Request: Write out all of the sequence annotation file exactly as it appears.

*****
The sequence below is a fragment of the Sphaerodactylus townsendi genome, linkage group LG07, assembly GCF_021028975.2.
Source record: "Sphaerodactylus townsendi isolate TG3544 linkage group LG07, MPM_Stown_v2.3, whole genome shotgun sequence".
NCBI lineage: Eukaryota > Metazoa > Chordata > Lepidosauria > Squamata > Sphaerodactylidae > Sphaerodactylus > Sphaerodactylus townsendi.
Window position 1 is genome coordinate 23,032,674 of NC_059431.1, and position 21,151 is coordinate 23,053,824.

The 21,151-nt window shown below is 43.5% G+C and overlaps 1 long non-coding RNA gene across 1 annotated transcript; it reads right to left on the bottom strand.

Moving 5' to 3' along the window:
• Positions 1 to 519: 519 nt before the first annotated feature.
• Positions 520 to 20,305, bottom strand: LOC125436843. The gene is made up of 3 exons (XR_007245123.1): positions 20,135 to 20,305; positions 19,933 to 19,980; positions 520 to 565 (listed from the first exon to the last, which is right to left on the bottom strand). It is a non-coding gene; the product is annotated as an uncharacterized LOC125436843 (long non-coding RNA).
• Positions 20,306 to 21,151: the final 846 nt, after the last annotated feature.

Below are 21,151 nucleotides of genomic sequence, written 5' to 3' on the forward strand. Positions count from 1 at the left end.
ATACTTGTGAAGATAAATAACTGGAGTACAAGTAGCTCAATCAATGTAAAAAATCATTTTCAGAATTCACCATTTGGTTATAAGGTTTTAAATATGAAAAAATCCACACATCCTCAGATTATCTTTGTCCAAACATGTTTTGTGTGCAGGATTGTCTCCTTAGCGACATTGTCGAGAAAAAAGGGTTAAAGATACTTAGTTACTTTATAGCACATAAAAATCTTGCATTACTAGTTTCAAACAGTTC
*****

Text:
The sequence below is a fragment of the Sphaerodactylus townsendi genome, linkage group LG07, assembly GCF_021028975.2.
Source record: "Sphaerodactylus townsendi isolate TG3544 linkage group LG07, MPM_Stown_v2.3, whole genome shotgun sequence".
NCBI lineage: Eukaryota > Metazoa > Chordata > Lepidosauria > Squamata > Sphaerodactylidae > Sphaerodactylus > Sphaerodactylus townsendi.
Window position 1 is genome coordinate 23,032,674 of NC_059431.1, and position 21,151 is coordinate 23,053,824.

The 21,151-nt window shown below is 43.5% G+C and overlaps 1 long non-coding RNA gene across 1 annotated transcript; it reads right to left on the bottom strand.

Moving 5' to 3' along the window:
• Positions 1 to 519: 519 nt before the first annotated feature.
• Positions 520 to 20,305, bottom strand: LOC125436843. The gene is made up of 3 exons (XR_007245123.1): positions 20,135 to 20,305; positions 19,933 to 19,980; positions 520 to 565 (listed from the first exon to the last, which is right to left on the bottom strand). It is a non-coding gene; the product is annotated as an uncharacterized LOC125436843 (long non-coding RNA).
• Positions 20,306 to 21,151: the final 846 nt, after the last annotated feature.

Below are 21,151 nucleotides of genomic sequence, written 5' to 3' on the forward strand. Positions count from 1 at the left end.
ATACTTGTGAAGATAAATAACTGGAGTACAAGTAGCTCAATCAATGTAAAAAATCATTTTCAGAATTCACCATTTGGTTATAAGGTTTTAAATATGAAAAAATCCACACATCCTCAGATTATCTTTGTCCAAACATGTTTTGTGTGCAGGATTGTCTCCTTAGCGACATTGTCGAGAAAAAAGGGTTAAAGATACTTAGTTACTTTATAGCACATAAAAATCTTGCATTACTAGTTTCAAACAGTTC